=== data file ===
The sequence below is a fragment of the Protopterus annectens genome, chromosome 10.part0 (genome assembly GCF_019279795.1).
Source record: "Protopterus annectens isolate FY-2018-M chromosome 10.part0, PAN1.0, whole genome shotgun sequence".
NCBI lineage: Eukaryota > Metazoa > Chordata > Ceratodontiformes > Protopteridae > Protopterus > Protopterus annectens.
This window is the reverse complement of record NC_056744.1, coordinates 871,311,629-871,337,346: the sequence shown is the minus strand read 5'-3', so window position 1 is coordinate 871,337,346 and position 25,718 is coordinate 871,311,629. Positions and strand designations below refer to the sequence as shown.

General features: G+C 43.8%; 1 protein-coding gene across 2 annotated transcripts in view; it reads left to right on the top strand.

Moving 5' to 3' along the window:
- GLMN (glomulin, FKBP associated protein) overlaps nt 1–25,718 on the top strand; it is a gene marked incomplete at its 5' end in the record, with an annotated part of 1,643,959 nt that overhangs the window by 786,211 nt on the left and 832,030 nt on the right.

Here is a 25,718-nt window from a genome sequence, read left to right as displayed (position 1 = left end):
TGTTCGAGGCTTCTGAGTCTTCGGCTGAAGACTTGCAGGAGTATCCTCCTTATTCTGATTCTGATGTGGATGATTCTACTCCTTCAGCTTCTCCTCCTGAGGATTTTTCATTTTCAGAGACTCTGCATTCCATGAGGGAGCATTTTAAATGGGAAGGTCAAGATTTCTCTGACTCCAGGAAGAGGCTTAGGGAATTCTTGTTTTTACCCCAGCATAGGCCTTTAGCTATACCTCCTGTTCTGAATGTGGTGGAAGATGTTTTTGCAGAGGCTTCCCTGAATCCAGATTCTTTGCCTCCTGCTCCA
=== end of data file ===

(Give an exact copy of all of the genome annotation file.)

The sequence below is a fragment of the Protopterus annectens genome, chromosome 10.part0 (genome assembly GCF_019279795.1).
Source record: "Protopterus annectens isolate FY-2018-M chromosome 10.part0, PAN1.0, whole genome shotgun sequence".
NCBI lineage: Eukaryota > Metazoa > Chordata > Ceratodontiformes > Protopteridae > Protopterus > Protopterus annectens.
This window is the reverse complement of record NC_056744.1, coordinates 871,311,629-871,337,346: the sequence shown is the minus strand read 5'-3', so window position 1 is coordinate 871,337,346 and position 25,718 is coordinate 871,311,629. Positions and strand designations below refer to the sequence as shown.

General features: G+C 43.8%; 1 protein-coding gene across 2 annotated transcripts in view; it reads left to right on the top strand.

Moving 5' to 3' along the window:
- GLMN (glomulin, FKBP associated protein) overlaps nt 1–25,718 on the top strand; it is a gene marked incomplete at its 5' end in the record, with an annotated part of 1,643,959 nt that overhangs the window by 786,211 nt on the left and 832,030 nt on the right.

Here is a 25,718-nt window from a genome sequence, read left to right as displayed (position 1 = left end):
TGTTCGAGGCTTCTGAGTCTTCGGCTGAAGACTTGCAGGAGTATCCTCCTTATTCTGATTCTGATGTGGATGATTCTACTCCTTCAGCTTCTCCTCCTGAGGATTTTTCATTTTCAGAGACTCTGCATTCCATGAGGGAGCATTTTAAATGGGAAGGTCAAGATTTCTCTGACTCCAGGAAGAGGCTTAGGGAATTCTTGTTTTTACCCCAGCATAGGCCTTTAGCTATACCTCCTGTTCTGAATGTGGTGGAAGATGTTTTTGCAGAGGCTTCCCTGAATCCAGATTCTTTGCCTCCTGCTCCA